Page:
A local environmental group was not allowed to set up a booth at Grand Olde West Days after registering and paying for a spot at the holiday festival.
The Colorado Wilderness Network was not allowed to set up a booth for GOWD, and was notified a week before the Memorial Day weekend that the organization would not be allowed to participate.
"We had sent in our check and were registered, but then we got a letter that said our being there would 'take away from the idea that we are trying to promote' and our check was returned," said Jennifer Seidenberg, northwest field organizer for the Colorado Wilderness Network.
"We aren't a political party, we don't endorse candidates. We wanted to meet the community and start some dialogue. The only thing we wanted to distribute was a hiking guide on Colorado that shows some of the hikes that are available in Moffat County."
Seidenberg points out that labeling their organization "political" because of its stance on wilderness designations isn't fair because the Moffat County Off Road Hounds, who were allowed to set up a display, "definitely has a perspective on wilderness."
GOWD board member Craig Police Sgt. Bill Leonard said the decision not to allow the three-day event to be used as a political forum was made almost two years ago and the Colorado Wilderness Network "fit under those guidelines.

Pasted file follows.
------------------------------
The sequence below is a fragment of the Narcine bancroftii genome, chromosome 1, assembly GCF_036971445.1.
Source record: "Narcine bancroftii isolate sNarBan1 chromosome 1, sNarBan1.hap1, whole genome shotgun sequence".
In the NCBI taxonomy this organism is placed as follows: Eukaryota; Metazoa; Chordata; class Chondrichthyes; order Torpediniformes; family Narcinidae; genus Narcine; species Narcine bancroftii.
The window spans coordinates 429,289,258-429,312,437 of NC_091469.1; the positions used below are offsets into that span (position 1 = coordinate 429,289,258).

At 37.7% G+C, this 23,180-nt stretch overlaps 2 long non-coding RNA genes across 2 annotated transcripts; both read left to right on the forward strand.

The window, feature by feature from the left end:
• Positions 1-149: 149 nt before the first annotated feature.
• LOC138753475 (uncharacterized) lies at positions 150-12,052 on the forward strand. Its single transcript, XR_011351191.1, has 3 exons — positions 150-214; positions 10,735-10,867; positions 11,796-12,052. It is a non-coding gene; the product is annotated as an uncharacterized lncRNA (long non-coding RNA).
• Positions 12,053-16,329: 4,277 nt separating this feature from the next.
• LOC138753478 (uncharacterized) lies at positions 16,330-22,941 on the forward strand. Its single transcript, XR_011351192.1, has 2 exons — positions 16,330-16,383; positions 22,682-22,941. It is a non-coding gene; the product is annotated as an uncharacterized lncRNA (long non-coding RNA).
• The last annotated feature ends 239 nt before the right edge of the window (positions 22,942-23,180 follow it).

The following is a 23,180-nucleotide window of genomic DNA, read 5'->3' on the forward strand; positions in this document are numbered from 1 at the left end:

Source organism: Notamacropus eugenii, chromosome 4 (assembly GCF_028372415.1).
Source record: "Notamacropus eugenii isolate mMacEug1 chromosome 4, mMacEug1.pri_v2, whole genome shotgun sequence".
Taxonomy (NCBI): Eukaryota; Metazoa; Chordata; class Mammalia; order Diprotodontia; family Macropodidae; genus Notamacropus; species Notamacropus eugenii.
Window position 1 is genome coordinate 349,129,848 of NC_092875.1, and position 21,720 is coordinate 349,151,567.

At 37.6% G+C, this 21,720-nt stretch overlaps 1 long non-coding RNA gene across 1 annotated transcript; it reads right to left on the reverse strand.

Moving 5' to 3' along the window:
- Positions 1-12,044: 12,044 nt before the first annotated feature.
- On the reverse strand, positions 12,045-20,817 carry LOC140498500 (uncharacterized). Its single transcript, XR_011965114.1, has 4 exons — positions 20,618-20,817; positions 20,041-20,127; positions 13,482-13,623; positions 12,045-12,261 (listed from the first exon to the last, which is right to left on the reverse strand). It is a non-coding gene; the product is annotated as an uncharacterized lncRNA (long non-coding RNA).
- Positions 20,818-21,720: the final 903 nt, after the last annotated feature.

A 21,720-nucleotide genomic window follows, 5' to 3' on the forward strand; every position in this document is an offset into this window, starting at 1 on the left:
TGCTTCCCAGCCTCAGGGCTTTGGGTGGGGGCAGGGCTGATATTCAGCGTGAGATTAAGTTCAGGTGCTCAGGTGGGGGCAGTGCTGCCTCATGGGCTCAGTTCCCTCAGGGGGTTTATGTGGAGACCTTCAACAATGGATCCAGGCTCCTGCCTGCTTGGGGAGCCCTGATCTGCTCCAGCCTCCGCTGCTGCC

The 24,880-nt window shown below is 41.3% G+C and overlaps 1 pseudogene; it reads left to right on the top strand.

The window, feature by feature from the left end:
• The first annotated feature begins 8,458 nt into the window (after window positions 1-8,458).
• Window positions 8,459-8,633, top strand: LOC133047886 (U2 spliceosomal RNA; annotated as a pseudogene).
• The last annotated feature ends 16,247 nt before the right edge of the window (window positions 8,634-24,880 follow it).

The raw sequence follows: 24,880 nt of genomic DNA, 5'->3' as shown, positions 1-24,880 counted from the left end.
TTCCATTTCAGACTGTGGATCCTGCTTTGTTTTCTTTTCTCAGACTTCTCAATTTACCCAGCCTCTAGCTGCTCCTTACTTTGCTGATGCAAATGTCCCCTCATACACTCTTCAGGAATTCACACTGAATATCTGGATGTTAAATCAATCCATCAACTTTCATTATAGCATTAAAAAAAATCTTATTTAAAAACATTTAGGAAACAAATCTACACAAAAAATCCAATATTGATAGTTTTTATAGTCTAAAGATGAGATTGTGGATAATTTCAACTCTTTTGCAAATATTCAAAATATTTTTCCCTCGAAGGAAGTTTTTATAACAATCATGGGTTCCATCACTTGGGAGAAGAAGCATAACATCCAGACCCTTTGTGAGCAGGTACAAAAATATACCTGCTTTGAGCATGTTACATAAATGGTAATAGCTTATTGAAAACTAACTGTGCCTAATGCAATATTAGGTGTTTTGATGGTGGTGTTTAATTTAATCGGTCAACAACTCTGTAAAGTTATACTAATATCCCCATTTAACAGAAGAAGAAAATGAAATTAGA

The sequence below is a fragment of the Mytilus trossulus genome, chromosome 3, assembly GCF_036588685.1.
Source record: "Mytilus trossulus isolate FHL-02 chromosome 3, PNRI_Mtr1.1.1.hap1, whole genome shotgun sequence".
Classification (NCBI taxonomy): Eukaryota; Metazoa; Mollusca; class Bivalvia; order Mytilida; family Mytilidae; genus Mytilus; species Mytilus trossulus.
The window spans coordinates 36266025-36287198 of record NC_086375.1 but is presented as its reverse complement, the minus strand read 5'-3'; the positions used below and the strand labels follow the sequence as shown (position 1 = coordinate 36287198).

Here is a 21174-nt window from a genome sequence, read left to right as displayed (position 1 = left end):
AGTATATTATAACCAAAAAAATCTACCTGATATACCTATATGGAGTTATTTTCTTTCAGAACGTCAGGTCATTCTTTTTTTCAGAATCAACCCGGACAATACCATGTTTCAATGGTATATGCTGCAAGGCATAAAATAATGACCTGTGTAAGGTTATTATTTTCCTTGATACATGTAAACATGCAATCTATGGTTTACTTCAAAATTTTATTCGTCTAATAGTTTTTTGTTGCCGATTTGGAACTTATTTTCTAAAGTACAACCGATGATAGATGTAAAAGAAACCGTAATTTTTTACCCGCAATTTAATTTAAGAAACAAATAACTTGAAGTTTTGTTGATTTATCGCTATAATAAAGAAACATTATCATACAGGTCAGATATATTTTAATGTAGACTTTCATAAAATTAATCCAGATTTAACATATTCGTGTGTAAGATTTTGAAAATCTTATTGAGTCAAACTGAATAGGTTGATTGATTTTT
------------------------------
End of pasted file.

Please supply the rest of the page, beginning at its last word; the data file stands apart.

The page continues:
"We decided last year, or it might have been the year before, we didn't want political booths or campaigning for a county commissioner or sheriff or anything like that during Grand Olde West Days," Leonard said. "The coalition is pretty political.
"The 4x4 club didn't handout any brochures or anything pushing their views. They just set up their trucks for people to look at they didn't want to handout any literature about wilderness."
Leonard said the initial invitation to the Colorado Wilderness Network was a mistake, made by a board member that had missed the meeting where the original decision not to allow the organization to set up a booth was made.
"When they first showed an interest, we asked to see any literature they would bring they never sent it," he said. "We decided not to allow them to come, but one of our board members, who missed that meeting, told them they could. So we asked again to see what they wanted to handout, but they never responded. They were given the opportunity to show what they wanted to bring, but they didn't respond."
Seidenberg, who's office is in Steamboat Springs, said the organization was willing to show the hiking pamphlets they wanted to hand out, and she attempted to contact Pam Lathrop, the board member in charge of booths, four times but her calls were not returned.
"One of the things we've been asked by the (Moffat County) commissioners in the past is why haven't we talked to local people about wilderness?" she said.
"We saw this as an opportunity to have dialogues with community members, to just talk with people, and give out some information on hiking but we weren't allowed to do this."
The Colorado Wilderness Network was given two opportunities to show the board the literature the organization wanted to hand out and that request was never responded to, so the GOWD board's decision was a fair one and shouldn't even be and issue, Leonard said.